This lovable, brave, black and tan mixed breed dog was originally played by a pup named Higgins in the 1974 film Benji. Higgins had a successful 14-year show business career—he also appeared as “Dog” in the 1960s sitcom Petticoat Junction. Animal trainer Frank Inn discovered Higgins in a Los Angeles shelter and was drawn to the dog’s wide range of emotions and facial expressions. It seemed he was destined for Hollywood. When Higgins died in 1975, the role of Benji went to his offspring, Benjean.
7. Old Yeller in Old Yeller (1957)
This tragic tale of a young Texas boy and his Labrador Retriever/Mastiff mix is arguably the most heartbreaking canine film to date. Based on the 1956 children’s novel by Fred Gipson, Old Yeller captures the heartbreaking sense of loss that comes when a beloved pet is suddenly taken away. This iconic role was played by Spike, a rescue dog raised by animal trainer Frank Weatherwax. He went on to appear in a handful of other films and TV series, including a spot on Lassie (aired 1954-1973).
8. Buddy from the Air Bud movies (1997)
While you may not be too familiar with this popular Canadian/American film franchise, your grandkids have almost certainly seen one or two of them. Although it was a direct-to-video release in 1997, Air Bud was a huge success and spawned multiple sequels. The Golden Retriever was originally played by Buddy—the inspiration behind the film itself. Buddy was discovered in the Sierra Nevada mountains and the stray dog was brought to San Diego where his trainer Kevin di Cicco taught him to play basketball, baseball, football, soccer, hockey and chess. His first appearances were on America’s Funniest Home Videos, Late Show with David Letterman and special appearances on Full House. Sadly, Buddy passed away in 1998 of cancer.
9. Comet from Full House (1987-1995)
For dog lovers, Comet was considered the best member in the Tanner family clan. And it’s easy to understand why: the Golden Retriever had a knack for stealing scenes with his comic timing. At the time the series first aired, Buddy, the dog actor who played Comet, was well on his way toward stardom—he’s the same pooch who played the original Air Bud!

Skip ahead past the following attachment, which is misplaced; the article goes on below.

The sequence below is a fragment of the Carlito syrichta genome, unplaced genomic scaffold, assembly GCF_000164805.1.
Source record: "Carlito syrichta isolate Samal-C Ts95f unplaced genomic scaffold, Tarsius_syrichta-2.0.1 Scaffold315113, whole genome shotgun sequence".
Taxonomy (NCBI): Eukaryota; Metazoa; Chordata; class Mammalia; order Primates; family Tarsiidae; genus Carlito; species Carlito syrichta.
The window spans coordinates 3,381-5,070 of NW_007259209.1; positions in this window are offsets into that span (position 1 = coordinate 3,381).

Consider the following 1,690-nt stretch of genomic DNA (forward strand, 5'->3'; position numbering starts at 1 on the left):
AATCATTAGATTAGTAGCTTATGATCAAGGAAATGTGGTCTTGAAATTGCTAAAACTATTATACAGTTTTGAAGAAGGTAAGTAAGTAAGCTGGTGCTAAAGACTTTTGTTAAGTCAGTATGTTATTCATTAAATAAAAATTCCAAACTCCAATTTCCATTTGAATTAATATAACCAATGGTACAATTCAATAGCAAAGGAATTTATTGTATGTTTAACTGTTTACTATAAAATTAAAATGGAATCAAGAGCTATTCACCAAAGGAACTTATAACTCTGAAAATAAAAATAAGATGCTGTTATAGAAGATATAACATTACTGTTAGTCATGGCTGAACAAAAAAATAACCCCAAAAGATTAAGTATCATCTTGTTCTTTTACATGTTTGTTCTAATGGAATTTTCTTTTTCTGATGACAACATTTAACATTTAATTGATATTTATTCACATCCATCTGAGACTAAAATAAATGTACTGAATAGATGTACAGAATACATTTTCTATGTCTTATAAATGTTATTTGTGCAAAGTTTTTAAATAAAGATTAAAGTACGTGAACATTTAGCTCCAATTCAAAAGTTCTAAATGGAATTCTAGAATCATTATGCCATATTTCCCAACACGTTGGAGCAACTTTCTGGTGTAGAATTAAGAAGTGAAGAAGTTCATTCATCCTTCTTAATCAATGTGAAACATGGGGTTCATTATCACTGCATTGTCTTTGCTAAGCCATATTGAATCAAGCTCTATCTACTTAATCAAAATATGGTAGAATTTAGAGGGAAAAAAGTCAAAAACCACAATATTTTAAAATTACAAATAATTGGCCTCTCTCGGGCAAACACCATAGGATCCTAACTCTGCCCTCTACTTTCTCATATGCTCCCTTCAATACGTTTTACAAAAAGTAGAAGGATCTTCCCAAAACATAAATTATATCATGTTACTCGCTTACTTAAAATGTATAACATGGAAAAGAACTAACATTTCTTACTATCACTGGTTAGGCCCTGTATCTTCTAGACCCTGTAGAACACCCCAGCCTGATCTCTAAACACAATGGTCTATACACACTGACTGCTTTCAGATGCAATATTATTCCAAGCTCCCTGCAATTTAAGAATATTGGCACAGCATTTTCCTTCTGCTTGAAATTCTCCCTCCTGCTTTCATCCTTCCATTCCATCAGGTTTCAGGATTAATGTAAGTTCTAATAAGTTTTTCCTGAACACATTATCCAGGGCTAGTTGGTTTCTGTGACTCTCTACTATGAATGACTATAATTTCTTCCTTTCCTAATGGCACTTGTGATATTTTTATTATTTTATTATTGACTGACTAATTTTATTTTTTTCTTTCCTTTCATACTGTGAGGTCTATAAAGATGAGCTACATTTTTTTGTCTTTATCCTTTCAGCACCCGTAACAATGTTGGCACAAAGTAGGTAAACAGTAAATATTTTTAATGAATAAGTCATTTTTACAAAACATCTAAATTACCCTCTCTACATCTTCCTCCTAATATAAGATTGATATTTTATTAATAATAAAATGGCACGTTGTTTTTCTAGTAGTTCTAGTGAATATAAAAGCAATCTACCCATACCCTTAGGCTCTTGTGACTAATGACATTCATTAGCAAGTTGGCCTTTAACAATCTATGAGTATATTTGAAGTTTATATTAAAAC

10. Hooch from Turner & Hooch (1989)
This late-80s classic stars Tom Hanks and a Dogue de Bordeaux named Beasley. The unlikely pair—Hanks is a detective on a high-profile murder case and Hooch is his only witness to the crime—form a strong bond in this charming comedy caper. Beasley was born in a Wisconsin dog kennel where he was purchased by trainer Clint Rowe. This would be Beasley’s only film appearance. He died in 1992.
11. Eddie Crane from Frasier (1993-2003)
Moose, a Parson Russell Terrier, didn’t have an easy start to life. Born in 1990, he was “too much” for his original owner to handle, resulting in his surrender to a company that trained animals for film and television appearances. After only six months of training, he got his break: the rambunctious pup was cast on the hit show Frasier, performing as the beloved dog Eddie. Producers on the show claimed Eddie received more fan mail than his human costars. After the series went off the air, Moose retired. He died in 2006 after a battle with dementia.
12. Marley from Marley & Me (2008)
Marley is arguably one of today’s most popular canine characters. Maybe it’s because he feels so real—like he was our own pup. Based on the memoir by John Grogan, the movie revolves around a young couple (Owen Wilson and Jennifer Aniston) who are new to the world of dog parenting. What they experience is almost exactly relatable to what most dog parents go through in the early years. Due to the fact that the film spans 14 years, 22 yellow Labrador Retrievers were used during filming. Marley & Me struck a nerve with audiences, and the charming tearjerker earned more than $245 million at the box office.